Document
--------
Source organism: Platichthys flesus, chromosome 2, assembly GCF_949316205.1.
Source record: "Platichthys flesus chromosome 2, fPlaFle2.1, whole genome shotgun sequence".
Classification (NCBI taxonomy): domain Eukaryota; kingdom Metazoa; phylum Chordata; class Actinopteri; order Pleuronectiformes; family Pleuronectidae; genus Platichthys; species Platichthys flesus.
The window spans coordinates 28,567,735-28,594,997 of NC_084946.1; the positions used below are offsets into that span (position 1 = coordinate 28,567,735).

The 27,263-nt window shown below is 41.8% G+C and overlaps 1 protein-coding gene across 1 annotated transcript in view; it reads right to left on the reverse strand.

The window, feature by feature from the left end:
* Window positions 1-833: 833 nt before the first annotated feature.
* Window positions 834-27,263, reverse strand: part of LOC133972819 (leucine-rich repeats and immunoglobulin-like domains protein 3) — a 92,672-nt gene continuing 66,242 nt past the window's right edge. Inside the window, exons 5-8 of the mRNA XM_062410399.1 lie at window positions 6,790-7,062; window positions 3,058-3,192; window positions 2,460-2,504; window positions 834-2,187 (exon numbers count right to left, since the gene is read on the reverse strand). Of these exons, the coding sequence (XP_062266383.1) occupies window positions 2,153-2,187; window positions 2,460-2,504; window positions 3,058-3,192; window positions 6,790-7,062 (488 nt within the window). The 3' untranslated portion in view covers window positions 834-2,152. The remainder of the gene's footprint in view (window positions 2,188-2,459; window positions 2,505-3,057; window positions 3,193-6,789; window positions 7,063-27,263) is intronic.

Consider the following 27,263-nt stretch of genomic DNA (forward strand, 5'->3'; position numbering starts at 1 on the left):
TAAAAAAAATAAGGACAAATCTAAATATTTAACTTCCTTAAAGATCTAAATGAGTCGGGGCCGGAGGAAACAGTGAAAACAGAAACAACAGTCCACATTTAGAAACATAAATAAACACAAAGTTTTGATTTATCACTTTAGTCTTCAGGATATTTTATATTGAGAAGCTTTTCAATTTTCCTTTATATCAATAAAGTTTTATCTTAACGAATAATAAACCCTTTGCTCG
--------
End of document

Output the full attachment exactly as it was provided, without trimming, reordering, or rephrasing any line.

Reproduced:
Source organism: Platichthys flesus, chromosome 2, assembly GCF_949316205.1.
Source record: "Platichthys flesus chromosome 2, fPlaFle2.1, whole genome shotgun sequence".
Classification (NCBI taxonomy): domain Eukaryota; kingdom Metazoa; phylum Chordata; class Actinopteri; order Pleuronectiformes; family Pleuronectidae; genus Platichthys; species Platichthys flesus.
The window spans coordinates 28,567,735-28,594,997 of NC_084946.1; the positions used below are offsets into that span (position 1 = coordinate 28,567,735).

The 27,263-nt window shown below is 41.8% G+C and overlaps 1 protein-coding gene across 1 annotated transcript in view; it reads right to left on the reverse strand.

The window, feature by feature from the left end:
* Window positions 1-833: 833 nt before the first annotated feature.
* Window positions 834-27,263, reverse strand: part of LOC133972819 (leucine-rich repeats and immunoglobulin-like domains protein 3) — a 92,672-nt gene continuing 66,242 nt past the window's right edge. Inside the window, exons 5-8 of the mRNA XM_062410399.1 lie at window positions 6,790-7,062; window positions 3,058-3,192; window positions 2,460-2,504; window positions 834-2,187 (exon numbers count right to left, since the gene is read on the reverse strand). Of these exons, the coding sequence (XP_062266383.1) occupies window positions 2,153-2,187; window positions 2,460-2,504; window positions 3,058-3,192; window positions 6,790-7,062 (488 nt within the window). The 3' untranslated portion in view covers window positions 834-2,152. The remainder of the gene's footprint in view (window positions 2,188-2,459; window positions 2,505-3,057; window positions 3,193-6,789; window positions 7,063-27,263) is intronic.

Consider the following 27,263-nt stretch of genomic DNA (forward strand, 5'->3'; position numbering starts at 1 on the left):
TAAAAAAAATAAGGACAAATCTAAATATTTAACTTCCTTAAAGATCTAAATGAGTCGGGGCCGGAGGAAACAGTGAAAACAGAAACAACAGTCCACATTTAGAAACATAAATAAACACAAAGTTTTGATTTATCACTTTAGTCTTCAGGATATTTTATATTGAGAAGCTTTTCAATTTTCCTTTATATCAATAAAGTTTTATCTTAACGAATAATAAACCCTTTGCTCG